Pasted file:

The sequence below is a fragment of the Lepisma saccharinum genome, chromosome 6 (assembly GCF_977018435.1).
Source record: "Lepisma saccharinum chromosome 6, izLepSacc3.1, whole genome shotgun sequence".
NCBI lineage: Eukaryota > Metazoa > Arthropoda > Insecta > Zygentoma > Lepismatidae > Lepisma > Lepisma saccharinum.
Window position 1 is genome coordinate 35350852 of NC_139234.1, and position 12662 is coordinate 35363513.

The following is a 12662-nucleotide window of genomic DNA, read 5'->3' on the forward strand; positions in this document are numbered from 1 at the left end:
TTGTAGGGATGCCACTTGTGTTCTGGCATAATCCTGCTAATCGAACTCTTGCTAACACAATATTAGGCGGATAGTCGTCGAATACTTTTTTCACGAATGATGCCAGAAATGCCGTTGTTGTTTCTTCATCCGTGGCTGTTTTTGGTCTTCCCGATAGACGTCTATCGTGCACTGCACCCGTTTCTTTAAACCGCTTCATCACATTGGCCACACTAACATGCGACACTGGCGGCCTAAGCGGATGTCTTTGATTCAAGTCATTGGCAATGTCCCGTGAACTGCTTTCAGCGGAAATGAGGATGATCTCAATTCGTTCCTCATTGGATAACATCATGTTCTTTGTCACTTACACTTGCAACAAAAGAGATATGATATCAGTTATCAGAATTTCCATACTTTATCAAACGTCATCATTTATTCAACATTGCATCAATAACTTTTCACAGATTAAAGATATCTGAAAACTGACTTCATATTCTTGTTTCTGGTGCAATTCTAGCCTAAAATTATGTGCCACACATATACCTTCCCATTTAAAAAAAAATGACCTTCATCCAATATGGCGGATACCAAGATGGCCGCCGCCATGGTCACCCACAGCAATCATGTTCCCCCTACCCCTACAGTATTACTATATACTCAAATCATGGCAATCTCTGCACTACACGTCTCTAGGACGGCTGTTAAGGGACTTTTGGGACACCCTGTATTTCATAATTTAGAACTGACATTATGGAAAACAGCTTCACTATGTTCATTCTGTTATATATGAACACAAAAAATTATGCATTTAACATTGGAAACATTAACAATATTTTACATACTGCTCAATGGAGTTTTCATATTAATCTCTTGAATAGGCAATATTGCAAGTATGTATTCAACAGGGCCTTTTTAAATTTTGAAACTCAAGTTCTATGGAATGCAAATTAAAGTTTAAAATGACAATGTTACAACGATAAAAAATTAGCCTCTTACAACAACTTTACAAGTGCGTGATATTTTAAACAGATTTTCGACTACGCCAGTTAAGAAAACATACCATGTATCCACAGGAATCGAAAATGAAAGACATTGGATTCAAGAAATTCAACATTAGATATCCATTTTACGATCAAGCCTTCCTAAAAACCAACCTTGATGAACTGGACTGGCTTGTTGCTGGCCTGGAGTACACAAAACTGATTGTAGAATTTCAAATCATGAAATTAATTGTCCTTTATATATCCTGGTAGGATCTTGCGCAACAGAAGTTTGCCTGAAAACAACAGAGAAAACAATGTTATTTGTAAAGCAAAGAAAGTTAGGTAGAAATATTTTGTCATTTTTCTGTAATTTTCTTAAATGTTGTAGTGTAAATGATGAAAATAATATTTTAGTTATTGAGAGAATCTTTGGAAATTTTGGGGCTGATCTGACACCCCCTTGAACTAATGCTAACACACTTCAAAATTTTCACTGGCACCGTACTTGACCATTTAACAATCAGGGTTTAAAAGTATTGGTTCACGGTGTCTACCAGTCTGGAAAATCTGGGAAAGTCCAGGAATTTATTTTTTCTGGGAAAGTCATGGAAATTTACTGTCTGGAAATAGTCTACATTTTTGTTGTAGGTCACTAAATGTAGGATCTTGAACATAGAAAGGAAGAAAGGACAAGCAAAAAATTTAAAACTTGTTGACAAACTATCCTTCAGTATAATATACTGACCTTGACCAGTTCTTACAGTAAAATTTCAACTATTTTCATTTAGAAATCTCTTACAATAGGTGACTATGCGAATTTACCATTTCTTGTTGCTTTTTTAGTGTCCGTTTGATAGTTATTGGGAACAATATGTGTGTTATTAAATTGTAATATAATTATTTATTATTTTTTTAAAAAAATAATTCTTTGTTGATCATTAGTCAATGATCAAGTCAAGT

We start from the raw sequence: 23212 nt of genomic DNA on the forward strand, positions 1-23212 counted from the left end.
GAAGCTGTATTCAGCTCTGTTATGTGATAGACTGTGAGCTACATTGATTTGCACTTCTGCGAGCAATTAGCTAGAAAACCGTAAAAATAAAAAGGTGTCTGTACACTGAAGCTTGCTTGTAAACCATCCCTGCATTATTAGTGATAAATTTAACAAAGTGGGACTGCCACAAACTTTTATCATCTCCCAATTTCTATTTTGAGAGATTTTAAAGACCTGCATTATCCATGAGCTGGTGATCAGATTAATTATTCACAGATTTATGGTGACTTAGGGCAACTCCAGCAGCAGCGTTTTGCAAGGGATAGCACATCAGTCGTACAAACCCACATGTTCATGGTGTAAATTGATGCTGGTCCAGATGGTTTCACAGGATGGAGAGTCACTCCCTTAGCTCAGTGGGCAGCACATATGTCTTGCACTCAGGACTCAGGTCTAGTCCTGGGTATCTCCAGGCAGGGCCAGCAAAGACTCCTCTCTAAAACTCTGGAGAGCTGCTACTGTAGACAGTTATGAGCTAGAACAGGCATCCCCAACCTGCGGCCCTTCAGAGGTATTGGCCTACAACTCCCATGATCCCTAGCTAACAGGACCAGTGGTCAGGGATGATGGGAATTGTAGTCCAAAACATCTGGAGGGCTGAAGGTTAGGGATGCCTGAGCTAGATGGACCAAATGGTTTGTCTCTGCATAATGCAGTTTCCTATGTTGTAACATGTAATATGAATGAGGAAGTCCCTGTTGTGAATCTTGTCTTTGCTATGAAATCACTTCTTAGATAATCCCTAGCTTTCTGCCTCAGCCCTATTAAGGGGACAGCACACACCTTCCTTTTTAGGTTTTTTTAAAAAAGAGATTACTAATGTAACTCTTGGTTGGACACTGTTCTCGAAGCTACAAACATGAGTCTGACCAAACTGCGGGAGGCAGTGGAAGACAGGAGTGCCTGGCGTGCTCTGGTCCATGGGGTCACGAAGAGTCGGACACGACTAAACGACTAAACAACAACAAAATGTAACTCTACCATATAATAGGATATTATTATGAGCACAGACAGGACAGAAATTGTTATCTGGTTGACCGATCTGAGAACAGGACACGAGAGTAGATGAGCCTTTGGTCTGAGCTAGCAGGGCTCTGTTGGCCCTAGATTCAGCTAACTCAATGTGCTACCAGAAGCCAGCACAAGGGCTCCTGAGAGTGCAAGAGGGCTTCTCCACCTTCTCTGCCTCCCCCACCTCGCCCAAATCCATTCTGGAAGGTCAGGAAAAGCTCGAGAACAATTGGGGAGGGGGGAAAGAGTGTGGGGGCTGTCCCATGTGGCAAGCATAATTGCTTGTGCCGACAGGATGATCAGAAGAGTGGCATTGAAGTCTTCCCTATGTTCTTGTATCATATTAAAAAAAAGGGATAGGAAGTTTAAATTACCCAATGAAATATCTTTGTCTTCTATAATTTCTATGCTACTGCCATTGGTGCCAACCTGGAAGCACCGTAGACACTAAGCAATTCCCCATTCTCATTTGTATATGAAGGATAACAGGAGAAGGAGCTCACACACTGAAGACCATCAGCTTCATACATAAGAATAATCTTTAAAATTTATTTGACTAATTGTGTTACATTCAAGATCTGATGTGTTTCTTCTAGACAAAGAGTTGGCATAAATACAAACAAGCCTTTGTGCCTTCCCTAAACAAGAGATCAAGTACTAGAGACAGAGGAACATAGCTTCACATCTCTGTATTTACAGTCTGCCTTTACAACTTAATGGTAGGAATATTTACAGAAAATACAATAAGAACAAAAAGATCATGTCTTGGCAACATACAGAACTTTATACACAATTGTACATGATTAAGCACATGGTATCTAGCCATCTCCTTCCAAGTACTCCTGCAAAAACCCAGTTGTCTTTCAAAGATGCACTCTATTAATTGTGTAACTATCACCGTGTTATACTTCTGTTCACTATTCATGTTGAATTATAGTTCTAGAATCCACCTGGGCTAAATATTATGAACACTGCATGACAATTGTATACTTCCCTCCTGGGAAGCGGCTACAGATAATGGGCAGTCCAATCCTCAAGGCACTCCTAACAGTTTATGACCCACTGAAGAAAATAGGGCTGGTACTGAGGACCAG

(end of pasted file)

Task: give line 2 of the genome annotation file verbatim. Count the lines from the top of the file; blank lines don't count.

Source record: "Lepisma saccharinum chromosome 6, izLepSacc3.1, whole genome shotgun sequence".